Mr. Poloz: There are two scales. What's important is that exports of services are in the order of $80 billion to $90 billion per year, whereas exports of goods are on the order of close to $500 billion. So, give or take, 20 per cent of our total exports are in the form of services.

Just like our economy, the services exports have been growing very steadily. Before I turn over to Carolyn, I want to say the line is smoother for services, and that's because we don't have monthly data on services exports. They are quarterly data. You hardly hear about them because they come out the same day as the national accounts, which of course is a very exciting day. How much did the economy grow? Well, by the way, services grew. Well, I'm not too interested. How much was the GDP? Whereas in the United States, every monthly release of the trade data has both goods and services, so you get a better tracking of that. In any case, it's been doing well.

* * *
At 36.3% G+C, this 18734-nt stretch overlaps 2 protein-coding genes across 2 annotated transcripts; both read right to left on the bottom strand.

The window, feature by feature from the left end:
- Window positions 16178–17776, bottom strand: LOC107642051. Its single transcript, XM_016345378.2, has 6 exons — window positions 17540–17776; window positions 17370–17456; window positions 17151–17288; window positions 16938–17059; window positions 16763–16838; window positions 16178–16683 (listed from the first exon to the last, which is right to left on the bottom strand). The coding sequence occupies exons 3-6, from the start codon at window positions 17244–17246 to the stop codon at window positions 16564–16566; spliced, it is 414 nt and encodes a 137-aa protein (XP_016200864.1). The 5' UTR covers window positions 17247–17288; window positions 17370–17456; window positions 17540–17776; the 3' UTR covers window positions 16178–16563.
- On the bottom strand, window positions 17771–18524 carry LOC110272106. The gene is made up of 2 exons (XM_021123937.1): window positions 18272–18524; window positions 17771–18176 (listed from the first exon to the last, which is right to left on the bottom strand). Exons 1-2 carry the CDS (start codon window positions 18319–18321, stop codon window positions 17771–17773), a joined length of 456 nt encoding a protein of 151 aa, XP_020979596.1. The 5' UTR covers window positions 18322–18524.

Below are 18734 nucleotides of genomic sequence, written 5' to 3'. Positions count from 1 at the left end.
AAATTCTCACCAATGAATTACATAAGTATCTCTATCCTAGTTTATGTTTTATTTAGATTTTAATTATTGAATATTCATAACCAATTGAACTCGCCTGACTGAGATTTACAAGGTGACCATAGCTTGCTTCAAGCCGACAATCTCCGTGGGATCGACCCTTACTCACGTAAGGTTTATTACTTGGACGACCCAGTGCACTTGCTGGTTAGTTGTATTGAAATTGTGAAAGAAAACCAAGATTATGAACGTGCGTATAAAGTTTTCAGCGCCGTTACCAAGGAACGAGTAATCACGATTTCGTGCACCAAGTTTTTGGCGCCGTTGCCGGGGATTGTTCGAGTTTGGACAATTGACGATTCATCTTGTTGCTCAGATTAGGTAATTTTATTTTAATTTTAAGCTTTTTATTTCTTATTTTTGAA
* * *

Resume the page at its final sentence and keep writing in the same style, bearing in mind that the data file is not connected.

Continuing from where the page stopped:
Ms. Wilkins: It's true. It's something that we don't tend to focus on. When you look at it from the output side and the export side and you can see the growth, you can also see it in the employment side. If you look at all the job growth that we've had since the end of 2014, about 250,000 jobs were created in the service sector. And of course in the goods sector, it's fallen by about 70.

You have to think about what kind of services. It's interesting. Over that period, it's been pretty high value-added services, like finance and insurance and air transportation, health care. Others, like hospitality, are also growing, but 75 per cent of those jobs have higher than the average hourly wage, just as an example of what kind of jobs they are. So it is a positive story.

On the goods side, it is not such a positive story with manufacturing, for example, employment being virtually flat recently. We're not seeing the job growth there yet, which we'd like to see. We've seen some positive sales in manufacturing in the last couple of months, so we're going to be monitoring that closely.

Senator Day: As a follow up, is your forecast that the growth in service is likely to make up for the not-so-robust growth in goods?